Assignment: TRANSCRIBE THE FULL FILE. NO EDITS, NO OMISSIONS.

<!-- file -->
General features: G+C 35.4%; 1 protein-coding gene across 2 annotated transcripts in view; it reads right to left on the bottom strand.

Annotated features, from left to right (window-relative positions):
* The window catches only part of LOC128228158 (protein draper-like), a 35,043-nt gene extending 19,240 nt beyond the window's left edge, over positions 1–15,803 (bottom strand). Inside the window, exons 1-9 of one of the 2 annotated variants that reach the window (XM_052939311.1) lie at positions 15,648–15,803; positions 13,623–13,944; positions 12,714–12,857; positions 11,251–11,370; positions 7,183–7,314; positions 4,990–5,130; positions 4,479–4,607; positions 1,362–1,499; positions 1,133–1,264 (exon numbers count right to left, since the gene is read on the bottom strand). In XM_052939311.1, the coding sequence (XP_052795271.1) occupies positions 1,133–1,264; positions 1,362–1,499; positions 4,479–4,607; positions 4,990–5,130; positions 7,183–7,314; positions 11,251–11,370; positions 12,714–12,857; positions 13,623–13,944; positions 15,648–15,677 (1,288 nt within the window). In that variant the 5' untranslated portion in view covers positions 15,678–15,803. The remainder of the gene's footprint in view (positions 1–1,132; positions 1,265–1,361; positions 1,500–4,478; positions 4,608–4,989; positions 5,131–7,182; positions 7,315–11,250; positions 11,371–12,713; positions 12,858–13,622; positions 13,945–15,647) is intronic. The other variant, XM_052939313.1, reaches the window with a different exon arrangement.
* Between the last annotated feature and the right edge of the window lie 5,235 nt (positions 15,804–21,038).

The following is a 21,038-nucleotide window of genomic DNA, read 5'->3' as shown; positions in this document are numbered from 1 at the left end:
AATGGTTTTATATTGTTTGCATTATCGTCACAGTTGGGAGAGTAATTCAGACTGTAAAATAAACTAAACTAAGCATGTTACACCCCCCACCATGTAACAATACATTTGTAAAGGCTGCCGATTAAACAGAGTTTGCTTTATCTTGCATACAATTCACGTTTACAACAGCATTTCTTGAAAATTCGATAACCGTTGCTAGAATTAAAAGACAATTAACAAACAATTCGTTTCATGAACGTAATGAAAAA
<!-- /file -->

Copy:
General features: G+C 35.4%; 1 protein-coding gene across 2 annotated transcripts in view; it reads right to left on the bottom strand.

Annotated features, from left to right (window-relative positions):
* The window catches only part of LOC128228158 (protein draper-like), a 35,043-nt gene extending 19,240 nt beyond the window's left edge, over positions 1–15,803 (bottom strand). Inside the window, exons 1-9 of one of the 2 annotated variants that reach the window (XM_052939311.1) lie at positions 15,648–15,803; positions 13,623–13,944; positions 12,714–12,857; positions 11,251–11,370; positions 7,183–7,314; positions 4,990–5,130; positions 4,479–4,607; positions 1,362–1,499; positions 1,133–1,264 (exon numbers count right to left, since the gene is read on the bottom strand). In XM_052939311.1, the coding sequence (XP_052795271.1) occupies positions 1,133–1,264; positions 1,362–1,499; positions 4,479–4,607; positions 4,990–5,130; positions 7,183–7,314; positions 11,251–11,370; positions 12,714–12,857; positions 13,623–13,944; positions 15,648–15,677 (1,288 nt within the window). In that variant the 5' untranslated portion in view covers positions 15,678–15,803. The remainder of the gene's footprint in view (positions 1–1,132; positions 1,265–1,361; positions 1,500–4,478; positions 4,608–4,989; positions 5,131–7,182; positions 7,315–11,250; positions 11,371–12,713; positions 12,858–13,622; positions 13,945–15,647) is intronic. The other variant, XM_052939313.1, reaches the window with a different exon arrangement.
* Between the last annotated feature and the right edge of the window lie 5,235 nt (positions 15,804–21,038).

The following is a 21,038-nucleotide window of genomic DNA, read 5'->3' as shown; positions in this document are numbered from 1 at the left end:
AATGGTTTTATATTGTTTGCATTATCGTCACAGTTGGGAGAGTAATTCAGACTGTAAAATAAACTAAACTAAGCATGTTACACCCCCCACCATGTAACAATACATTTGTAAAGGCTGCCGATTAAACAGAGTTTGCTTTATCTTGCATACAATTCACGTTTACAACAGCATTTCTTGAAAATTCGATAACCGTTGCTAGAATTAAAAGACAATTAACAAACAATTCGTTTCATGAACGTAATGAAAAA